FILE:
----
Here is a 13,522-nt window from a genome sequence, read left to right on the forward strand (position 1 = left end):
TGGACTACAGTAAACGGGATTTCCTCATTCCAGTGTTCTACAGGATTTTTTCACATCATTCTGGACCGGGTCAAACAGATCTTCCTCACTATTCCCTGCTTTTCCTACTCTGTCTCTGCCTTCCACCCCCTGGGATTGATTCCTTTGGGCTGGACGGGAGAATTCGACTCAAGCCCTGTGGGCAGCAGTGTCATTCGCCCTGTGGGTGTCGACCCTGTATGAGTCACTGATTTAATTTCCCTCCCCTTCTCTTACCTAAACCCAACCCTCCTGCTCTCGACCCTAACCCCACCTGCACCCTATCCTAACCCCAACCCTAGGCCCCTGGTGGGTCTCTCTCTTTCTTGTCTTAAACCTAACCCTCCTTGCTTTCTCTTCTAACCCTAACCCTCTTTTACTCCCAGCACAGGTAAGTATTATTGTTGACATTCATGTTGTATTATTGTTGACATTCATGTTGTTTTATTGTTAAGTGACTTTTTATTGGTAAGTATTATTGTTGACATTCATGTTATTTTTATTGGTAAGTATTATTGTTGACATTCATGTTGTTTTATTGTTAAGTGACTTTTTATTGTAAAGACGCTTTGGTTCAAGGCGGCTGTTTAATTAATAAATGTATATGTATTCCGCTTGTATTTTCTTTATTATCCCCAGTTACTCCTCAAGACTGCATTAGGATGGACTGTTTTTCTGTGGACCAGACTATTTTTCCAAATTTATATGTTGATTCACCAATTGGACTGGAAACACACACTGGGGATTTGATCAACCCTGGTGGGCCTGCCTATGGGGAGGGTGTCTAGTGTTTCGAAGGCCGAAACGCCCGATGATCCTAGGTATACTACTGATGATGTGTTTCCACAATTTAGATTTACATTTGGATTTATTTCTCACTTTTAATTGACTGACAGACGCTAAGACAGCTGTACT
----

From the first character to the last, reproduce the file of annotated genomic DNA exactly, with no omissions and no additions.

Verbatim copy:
Here is a 13,522-nt window from a genome sequence, read left to right on the forward strand (position 1 = left end):
TGGACTACAGTAAACGGGATTTCCTCATTCCAGTGTTCTACAGGATTTTTTCACATCATTCTGGACCGGGTCAAACAGATCTTCCTCACTATTCCCTGCTTTTCCTACTCTGTCTCTGCCTTCCACCCCCTGGGATTGATTCCTTTGGGCTGGACGGGAGAATTCGACTCAAGCCCTGTGGGCAGCAGTGTCATTCGCCCTGTGGGTGTCGACCCTGTATGAGTCACTGATTTAATTTCCCTCCCCTTCTCTTACCTAAACCCAACCCTCCTGCTCTCGACCCTAACCCCACCTGCACCCTATCCTAACCCCAACCCTAGGCCCCTGGTGGGTCTCTCTCTTTCTTGTCTTAAACCTAACCCTCCTTGCTTTCTCTTCTAACCCTAACCCTCTTTTACTCCCAGCACAGGTAAGTATTATTGTTGACATTCATGTTGTATTATTGTTGACATTCATGTTGTTTTATTGTTAAGTGACTTTTTATTGGTAAGTATTATTGTTGACATTCATGTTATTTTTATTGGTAAGTATTATTGTTGACATTCATGTTGTTTTATTGTTAAGTGACTTTTTATTGTAAAGACGCTTTGGTTCAAGGCGGCTGTTTAATTAATAAATGTATATGTATTCCGCTTGTATTTTCTTTATTATCCCCAGTTACTCCTCAAGACTGCATTAGGATGGACTGTTTTTCTGTGGACCAGACTATTTTTCCAAATTTATATGTTGATTCACCAATTGGACTGGAAACACACACTGGGGATTTGATCAACCCTGGTGGGCCTGCCTATGGGGAGGGTGTCTAGTGTTTCGAAGGCCGAAACGCCCGATGATCCTAGGTATACTACTGATGATGTGTTTCCACAATTTAGATTTACATTTGGATTTATTTCTCACTTTTAATTGACTGACAGACGCTAAGACAGCTGTACT